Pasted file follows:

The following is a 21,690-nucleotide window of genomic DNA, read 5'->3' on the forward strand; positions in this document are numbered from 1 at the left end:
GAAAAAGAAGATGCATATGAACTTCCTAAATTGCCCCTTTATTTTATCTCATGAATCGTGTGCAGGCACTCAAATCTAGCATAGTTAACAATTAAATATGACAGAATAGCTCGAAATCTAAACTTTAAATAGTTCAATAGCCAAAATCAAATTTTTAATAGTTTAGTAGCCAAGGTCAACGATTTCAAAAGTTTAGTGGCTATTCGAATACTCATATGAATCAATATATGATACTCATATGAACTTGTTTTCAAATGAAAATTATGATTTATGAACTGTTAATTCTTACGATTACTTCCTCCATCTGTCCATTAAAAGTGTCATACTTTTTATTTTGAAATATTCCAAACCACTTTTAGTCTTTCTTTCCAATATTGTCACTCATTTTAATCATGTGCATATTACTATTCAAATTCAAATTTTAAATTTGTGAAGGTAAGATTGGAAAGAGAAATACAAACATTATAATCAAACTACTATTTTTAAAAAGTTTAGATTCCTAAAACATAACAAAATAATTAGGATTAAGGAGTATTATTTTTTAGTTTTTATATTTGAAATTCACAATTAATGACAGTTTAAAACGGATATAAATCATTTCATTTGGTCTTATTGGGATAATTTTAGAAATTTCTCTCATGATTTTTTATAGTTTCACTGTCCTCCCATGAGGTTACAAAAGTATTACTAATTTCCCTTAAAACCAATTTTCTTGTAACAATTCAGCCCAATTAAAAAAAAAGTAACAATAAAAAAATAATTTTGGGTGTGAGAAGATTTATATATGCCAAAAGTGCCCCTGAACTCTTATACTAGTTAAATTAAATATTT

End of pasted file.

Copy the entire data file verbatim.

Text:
The following is a 21,690-nucleotide window of genomic DNA, read 5'->3' on the forward strand; positions in this document are numbered from 1 at the left end:
GAAAAAGAAGATGCATATGAACTTCCTAAATTGCCCCTTTATTTTATCTCATGAATCGTGTGCAGGCACTCAAATCTAGCATAGTTAACAATTAAATATGACAGAATAGCTCGAAATCTAAACTTTAAATAGTTCAATAGCCAAAATCAAATTTTTAATAGTTTAGTAGCCAAGGTCAACGATTTCAAAAGTTTAGTGGCTATTCGAATACTCATATGAATCAATATATGATACTCATATGAACTTGTTTTCAAATGAAAATTATGATTTATGAACTGTTAATTCTTACGATTACTTCCTCCATCTGTCCATTAAAAGTGTCATACTTTTTATTTTGAAATATTCCAAACCACTTTTAGTCTTTCTTTCCAATATTGTCACTCATTTTAATCATGTGCATATTACTATTCAAATTCAAATTTTAAATTTGTGAAGGTAAGATTGGAAAGAGAAATACAAACATTATAATCAAACTACTATTTTTAAAAAGTTTAGATTCCTAAAACATAACAAAATAATTAGGATTAAGGAGTATTATTTTTTAGTTTTTATATTTGAAATTCACAATTAATGACAGTTTAAAACGGATATAAATCATTTCATTTGGTCTTATTGGGATAATTTTAGAAATTTCTCTCATGATTTTTTATAGTTTCACTGTCCTCCCATGAGGTTACAAAAGTATTACTAATTTCCCTTAAAACCAATTTTCTTGTAACAATTCAGCCCAATTAAAAAAAAAGTAACAATAAAAAAATAATTTTGGGTGTGAGAAGATTTATATATGCCAAAAGTGCCCCTGAACTCTTATACTAGTTAAATTAAATATTT